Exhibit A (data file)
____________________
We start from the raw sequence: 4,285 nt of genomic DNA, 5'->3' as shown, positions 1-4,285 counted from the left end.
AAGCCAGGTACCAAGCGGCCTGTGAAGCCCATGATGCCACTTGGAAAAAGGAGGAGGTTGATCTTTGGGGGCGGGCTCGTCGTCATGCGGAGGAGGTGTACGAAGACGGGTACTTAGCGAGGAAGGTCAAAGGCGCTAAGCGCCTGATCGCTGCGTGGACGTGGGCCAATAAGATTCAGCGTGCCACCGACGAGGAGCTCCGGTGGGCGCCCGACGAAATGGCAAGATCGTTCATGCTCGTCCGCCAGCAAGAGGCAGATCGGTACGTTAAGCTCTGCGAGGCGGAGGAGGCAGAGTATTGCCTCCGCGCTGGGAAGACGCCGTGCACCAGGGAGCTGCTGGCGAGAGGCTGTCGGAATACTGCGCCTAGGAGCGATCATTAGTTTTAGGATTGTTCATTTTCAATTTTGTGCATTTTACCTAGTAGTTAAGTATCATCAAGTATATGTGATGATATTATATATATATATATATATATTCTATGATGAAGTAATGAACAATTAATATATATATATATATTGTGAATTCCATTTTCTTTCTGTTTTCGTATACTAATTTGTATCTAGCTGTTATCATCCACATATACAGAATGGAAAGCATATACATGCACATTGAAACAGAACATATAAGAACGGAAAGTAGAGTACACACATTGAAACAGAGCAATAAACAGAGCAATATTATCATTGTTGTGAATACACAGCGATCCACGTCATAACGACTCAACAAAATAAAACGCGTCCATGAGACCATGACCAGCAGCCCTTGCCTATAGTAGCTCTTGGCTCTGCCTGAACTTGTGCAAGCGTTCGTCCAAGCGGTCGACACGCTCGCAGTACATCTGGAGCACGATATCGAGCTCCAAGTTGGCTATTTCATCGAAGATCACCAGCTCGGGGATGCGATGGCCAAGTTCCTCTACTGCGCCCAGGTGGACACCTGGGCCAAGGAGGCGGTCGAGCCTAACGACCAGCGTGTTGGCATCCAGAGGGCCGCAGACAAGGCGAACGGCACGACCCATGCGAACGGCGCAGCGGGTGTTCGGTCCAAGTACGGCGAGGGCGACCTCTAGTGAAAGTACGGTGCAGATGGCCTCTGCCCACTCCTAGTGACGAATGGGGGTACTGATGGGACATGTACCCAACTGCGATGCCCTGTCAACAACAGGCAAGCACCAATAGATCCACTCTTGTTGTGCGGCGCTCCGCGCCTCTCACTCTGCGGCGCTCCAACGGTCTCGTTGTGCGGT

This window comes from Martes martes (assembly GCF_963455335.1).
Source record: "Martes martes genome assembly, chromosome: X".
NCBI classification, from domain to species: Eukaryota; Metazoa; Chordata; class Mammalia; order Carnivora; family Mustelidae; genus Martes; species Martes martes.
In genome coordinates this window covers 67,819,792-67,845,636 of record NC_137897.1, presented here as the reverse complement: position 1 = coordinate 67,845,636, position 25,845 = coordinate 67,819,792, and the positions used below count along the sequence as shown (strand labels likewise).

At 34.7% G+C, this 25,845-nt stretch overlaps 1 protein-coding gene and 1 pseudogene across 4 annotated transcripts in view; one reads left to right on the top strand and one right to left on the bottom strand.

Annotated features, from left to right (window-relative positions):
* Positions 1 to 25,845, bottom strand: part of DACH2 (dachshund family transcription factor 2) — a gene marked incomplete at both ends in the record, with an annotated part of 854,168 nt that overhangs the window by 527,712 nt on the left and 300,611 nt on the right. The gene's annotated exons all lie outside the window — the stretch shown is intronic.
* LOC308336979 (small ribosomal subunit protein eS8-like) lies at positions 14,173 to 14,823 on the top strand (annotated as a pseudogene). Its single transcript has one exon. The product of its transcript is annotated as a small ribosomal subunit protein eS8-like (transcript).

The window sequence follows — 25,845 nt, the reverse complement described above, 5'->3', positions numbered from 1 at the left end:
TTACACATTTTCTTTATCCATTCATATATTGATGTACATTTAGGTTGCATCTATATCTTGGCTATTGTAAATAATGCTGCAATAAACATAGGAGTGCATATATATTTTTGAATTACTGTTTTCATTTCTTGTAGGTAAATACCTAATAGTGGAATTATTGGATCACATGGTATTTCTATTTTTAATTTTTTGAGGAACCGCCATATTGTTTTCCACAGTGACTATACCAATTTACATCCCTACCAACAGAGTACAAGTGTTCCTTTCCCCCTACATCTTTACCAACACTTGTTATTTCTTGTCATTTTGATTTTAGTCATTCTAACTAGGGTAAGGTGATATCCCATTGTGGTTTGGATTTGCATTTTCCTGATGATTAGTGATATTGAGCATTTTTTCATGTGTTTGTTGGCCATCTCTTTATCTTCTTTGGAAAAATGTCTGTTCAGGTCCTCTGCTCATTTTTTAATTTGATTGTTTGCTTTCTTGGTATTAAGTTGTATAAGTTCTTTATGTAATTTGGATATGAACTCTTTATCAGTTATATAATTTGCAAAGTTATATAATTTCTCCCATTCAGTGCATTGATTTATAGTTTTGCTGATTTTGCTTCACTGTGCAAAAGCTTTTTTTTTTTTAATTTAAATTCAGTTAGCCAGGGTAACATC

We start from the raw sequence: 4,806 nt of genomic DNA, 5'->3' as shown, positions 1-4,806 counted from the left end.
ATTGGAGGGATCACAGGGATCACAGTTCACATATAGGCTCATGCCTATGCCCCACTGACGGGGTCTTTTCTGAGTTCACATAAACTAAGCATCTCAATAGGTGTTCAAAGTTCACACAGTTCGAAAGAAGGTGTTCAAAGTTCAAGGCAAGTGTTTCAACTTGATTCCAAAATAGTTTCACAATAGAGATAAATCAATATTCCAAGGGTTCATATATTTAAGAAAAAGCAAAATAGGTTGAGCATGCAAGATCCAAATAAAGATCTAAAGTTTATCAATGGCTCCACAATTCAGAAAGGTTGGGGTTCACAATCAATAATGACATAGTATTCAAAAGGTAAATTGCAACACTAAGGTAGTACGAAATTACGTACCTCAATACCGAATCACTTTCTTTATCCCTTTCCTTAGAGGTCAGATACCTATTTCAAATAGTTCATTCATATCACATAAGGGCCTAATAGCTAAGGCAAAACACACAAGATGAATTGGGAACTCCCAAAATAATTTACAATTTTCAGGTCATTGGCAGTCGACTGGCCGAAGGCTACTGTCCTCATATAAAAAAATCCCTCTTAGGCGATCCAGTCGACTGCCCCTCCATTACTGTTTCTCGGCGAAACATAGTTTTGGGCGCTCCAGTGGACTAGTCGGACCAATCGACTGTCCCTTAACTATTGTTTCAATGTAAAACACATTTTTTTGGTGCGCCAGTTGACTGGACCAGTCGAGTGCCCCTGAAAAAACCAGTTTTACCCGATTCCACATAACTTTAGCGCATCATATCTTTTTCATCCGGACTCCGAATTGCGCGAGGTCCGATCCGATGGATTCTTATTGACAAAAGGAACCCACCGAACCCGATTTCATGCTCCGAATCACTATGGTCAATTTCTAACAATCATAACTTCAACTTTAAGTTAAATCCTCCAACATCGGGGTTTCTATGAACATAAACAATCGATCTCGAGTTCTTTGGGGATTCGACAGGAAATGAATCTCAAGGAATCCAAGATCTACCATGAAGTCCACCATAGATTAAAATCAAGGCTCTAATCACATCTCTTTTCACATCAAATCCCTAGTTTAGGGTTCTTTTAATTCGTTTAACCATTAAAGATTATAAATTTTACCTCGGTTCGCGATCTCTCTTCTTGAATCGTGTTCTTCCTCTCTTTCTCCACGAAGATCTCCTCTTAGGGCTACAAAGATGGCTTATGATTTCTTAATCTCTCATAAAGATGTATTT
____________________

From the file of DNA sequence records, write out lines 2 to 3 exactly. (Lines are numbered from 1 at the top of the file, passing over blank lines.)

AAGCCAGGTACCAAGCGGCCTGTGAAGCCCATGATGCCACTTGGAAAAAGGAGGAGGTTGATCTTTGGGGGCGGGCTCGTCGTCATGCGGAGGAGGTGTACGAAGACGGGTACTTAGCGAGGAAGGTCAAAGGCGCTAAGCGCCTGATCGCTGCGTGGACGTGGGCCAATAAGATTCAGCGTGCCACCGACGAGGAGCTCCGGTGGGCGCCCGACGAAATGGCAAGATCGTTCATGCTCGTCCGCCAGCAAGAGGCAGATCGGTACGTTAAGCTCTGCGAGGCGGAGGAGGCAGAGTATTGCCTCCGCGCTGGGAAGACGCCGTGCACCAGGGAGCTGCTGGCGAGAGGCTGTCGGAATACTGCGCCTAGGAGCGATCATTAGTTTTAGGATTGTTCATTTTCAATTTTGTGCATTTTACCTAGTAGTTAAGTATCATCAAGTATATGTGATGATATTATATATATATATATATATATTCTATGATGAAGTAATGAACAATTAATATATATATATATATTGTGAATTCCATTTTCTTTCTGTTTTCGTATACTAATTTGTATCTAGCTGTTATCATCCACATATACAGAATGGAAAGCATATACATGCACATTGAAACAGAACATATAAGAACGGAAAGTAGAGTACACACATTGAAACAGAGCAATAAACAGAGCAATATTATCATTGTTGTGAATACACAGCGATCCACGTCATAACGACTCAACAAAATAAAACGCGTCCATGAGACCATGACCAGCAGCCCTTGCCTATAGTAGCTCTTGGCTCTGCCTGAACTTGTGCAAGCGTTCGTCCAAGCGGTCGACACGCTCGCAGTACATCTGGAGCACGATATCGAGCTCCAAGTTGGCTATTTCATCGAAGATCACCAGCTCGGGGATGCGATGGCCAAGTTCCTCTACTGCGCCCAGGTGGACACCTGGGCCAAGGAGGCGGTCGAGCCTAACGACCAGCGTGTTGGCATCCAGAGGGCCGCAGACAAGGCGAACGGCACGACCCATGCGAACGGCGCAGCGGGTGTTCGGTCCAAGTACGGCGAGGGCGACCTCTAGTGAAAGTACGGTGCAGATGGCCTCTGCCCACTCCTAGTGACGAATGGGGGTACTGATGGGACATGTACCCAACTGCGATGCCCTGTCAACAACAGGCAAGCACCAATAGATCCACTCTTGTTGTGCGGCGCTCCGCGCCTCTCACTCTGCGGCGCTCCAACGGTCTCGTTGTGCGGT

This window comes from Martes martes (assembly GCF_963455335.1).